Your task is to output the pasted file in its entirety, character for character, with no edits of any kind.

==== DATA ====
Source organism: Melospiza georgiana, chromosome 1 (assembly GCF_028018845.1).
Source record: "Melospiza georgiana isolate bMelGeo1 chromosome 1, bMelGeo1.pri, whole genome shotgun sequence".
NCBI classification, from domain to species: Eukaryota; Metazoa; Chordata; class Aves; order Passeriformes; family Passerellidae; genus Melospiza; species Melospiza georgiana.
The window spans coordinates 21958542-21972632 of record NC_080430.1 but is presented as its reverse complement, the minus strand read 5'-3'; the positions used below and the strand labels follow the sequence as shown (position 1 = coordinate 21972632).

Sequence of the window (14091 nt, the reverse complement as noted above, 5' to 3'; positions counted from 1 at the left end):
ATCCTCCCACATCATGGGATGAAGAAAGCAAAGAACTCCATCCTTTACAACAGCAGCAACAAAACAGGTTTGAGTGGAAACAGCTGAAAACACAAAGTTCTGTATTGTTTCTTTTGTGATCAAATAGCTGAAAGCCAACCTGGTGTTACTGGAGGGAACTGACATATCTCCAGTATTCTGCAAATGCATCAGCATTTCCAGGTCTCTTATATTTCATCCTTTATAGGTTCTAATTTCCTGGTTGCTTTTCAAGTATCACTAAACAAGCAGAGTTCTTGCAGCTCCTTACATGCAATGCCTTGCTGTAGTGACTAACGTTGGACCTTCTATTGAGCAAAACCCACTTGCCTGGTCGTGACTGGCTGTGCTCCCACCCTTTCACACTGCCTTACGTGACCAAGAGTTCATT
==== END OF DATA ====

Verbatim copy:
Source organism: Melospiza georgiana, chromosome 1 (assembly GCF_028018845.1).
Source record: "Melospiza georgiana isolate bMelGeo1 chromosome 1, bMelGeo1.pri, whole genome shotgun sequence".
NCBI classification, from domain to species: Eukaryota; Metazoa; Chordata; class Aves; order Passeriformes; family Passerellidae; genus Melospiza; species Melospiza georgiana.
The window spans coordinates 21958542-21972632 of record NC_080430.1 but is presented as its reverse complement, the minus strand read 5'-3'; the positions used below and the strand labels follow the sequence as shown (position 1 = coordinate 21972632).

Sequence of the window (14091 nt, the reverse complement as noted above, 5' to 3'; positions counted from 1 at the left end):
ATCCTCCCACATCATGGGATGAAGAAAGCAAAGAACTCCATCCTTTACAACAGCAGCAACAAAACAGGTTTGAGTGGAAACAGCTGAAAACACAAAGTTCTGTATTGTTTCTTTTGTGATCAAATAGCTGAAAGCCAACCTGGTGTTACTGGAGGGAACTGACATATCTCCAGTATTCTGCAAATGCATCAGCATTTCCAGGTCTCTTATATTTCATCCTTTATAGGTTCTAATTTCCTGGTTGCTTTTCAAGTATCACTAAACAAGCAGAGTTCTTGCAGCTCCTTACATGCAATGCCTTGCTGTAGTGACTAACGTTGGACCTTCTATTGAGCAAAACCCACTTGCCTGGTCGTGACTGGCTGTGCTCCCACCCTTTCACACTGCCTTACGTGACCAAGAGTTCATT